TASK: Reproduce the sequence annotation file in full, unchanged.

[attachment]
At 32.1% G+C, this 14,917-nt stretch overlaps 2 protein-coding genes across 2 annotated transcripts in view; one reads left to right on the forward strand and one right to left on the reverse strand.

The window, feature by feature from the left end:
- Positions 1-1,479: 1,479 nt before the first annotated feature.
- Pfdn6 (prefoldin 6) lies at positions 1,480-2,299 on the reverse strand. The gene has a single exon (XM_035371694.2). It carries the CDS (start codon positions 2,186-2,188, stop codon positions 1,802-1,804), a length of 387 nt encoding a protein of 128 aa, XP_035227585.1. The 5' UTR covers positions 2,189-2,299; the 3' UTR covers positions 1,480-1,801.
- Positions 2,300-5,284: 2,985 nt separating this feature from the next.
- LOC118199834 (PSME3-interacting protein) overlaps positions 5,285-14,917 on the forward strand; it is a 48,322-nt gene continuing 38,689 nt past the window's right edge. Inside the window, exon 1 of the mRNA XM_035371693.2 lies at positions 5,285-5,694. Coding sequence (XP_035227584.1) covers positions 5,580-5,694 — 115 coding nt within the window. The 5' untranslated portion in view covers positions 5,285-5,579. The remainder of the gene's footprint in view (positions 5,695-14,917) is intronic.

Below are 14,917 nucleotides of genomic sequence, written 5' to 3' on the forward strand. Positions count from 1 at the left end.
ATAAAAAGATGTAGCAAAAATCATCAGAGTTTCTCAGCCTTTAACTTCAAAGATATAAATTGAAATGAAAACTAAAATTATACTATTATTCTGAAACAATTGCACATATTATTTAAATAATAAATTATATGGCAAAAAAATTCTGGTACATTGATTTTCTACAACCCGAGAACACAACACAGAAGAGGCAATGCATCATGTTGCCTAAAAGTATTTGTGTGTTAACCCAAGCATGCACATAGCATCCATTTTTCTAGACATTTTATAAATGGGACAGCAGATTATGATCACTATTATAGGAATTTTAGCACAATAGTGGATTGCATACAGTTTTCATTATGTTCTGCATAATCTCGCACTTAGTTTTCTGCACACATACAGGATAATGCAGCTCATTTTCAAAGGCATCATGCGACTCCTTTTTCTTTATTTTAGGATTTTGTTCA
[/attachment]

At 32.1% G+C, this 14,917-nt stretch overlaps 2 protein-coding genes across 2 annotated transcripts in view; one reads left to right on the forward strand and one right to left on the reverse strand.

The window, feature by feature from the left end:
- Positions 1-1,479: 1,479 nt before the first annotated feature.
- Pfdn6 (prefoldin 6) lies at positions 1,480-2,299 on the reverse strand. The gene has a single exon (XM_035371694.2). It carries the CDS (start codon positions 2,186-2,188, stop codon positions 1,802-1,804), a length of 387 nt encoding a protein of 128 aa, XP_035227585.1. The 5' UTR covers positions 2,189-2,299; the 3' UTR covers positions 1,480-1,801.
- Positions 2,300-5,284: 2,985 nt separating this feature from the next.
- LOC118199834 (PSME3-interacting protein) overlaps positions 5,285-14,917 on the forward strand; it is a 48,322-nt gene continuing 38,689 nt past the window's right edge. Inside the window, exon 1 of the mRNA XM_035371693.2 lies at positions 5,285-5,694. Coding sequence (XP_035227584.1) covers positions 5,580-5,694 — 115 coding nt within the window. The 5' untranslated portion in view covers positions 5,285-5,579. The remainder of the gene's footprint in view (positions 5,695-14,917) is intronic.

Below are 14,917 nucleotides of genomic sequence, written 5' to 3' on the forward strand. Positions count from 1 at the left end.
ATAAAAAGATGTAGCAAAAATCATCAGAGTTTCTCAGCCTTTAACTTCAAAGATATAAATTGAAATGAAAACTAAAATTATACTATTATTCTGAAACAATTGCACATATTATTTAAATAATAAATTATATGGCAAAAAAATTCTGGTACATTGATTTTCTACAACCCGAGAACACAACACAGAAGAGGCAATGCATCATGTTGCCTAAAAGTATTTGTGTGTTAACCCAAGCATGCACATAGCATCCATTTTTCTAGACATTTTATAAATGGGACAGCAGATTATGATCACTATTATAGGAATTTTAGCACAATAGTGGATTGCATACAGTTTTCATTATGTTCTGCATAATCTCGCACTTAGTTTTCTGCACACATACAGGATAATGCAGCTCATTTTCAAAGGCATCATGCGACTCCTTTTTCTTTATTTTAGGATTTTGTTCA